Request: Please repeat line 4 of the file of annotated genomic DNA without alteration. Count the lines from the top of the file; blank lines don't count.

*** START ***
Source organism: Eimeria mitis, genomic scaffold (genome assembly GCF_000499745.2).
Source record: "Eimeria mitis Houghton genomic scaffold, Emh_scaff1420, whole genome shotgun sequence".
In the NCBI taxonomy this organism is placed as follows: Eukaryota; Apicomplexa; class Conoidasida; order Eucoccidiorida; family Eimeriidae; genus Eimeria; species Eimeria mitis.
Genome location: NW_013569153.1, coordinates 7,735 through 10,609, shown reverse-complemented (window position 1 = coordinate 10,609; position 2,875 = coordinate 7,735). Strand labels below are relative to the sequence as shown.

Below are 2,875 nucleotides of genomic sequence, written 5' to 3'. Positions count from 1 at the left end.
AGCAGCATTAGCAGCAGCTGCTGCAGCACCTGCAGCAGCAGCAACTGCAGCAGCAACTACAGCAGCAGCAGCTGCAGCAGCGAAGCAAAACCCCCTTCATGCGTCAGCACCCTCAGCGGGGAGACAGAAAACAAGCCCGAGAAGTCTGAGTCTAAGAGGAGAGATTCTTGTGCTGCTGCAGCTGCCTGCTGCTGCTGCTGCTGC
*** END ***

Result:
Genome location: NW_013569153.1, coordinates 7,735 through 10,609, shown reverse-complemented (window position 1 = coordinate 10,609; position 2,875 = coordinate 7,735). Strand labels below are relative to the sequence as shown.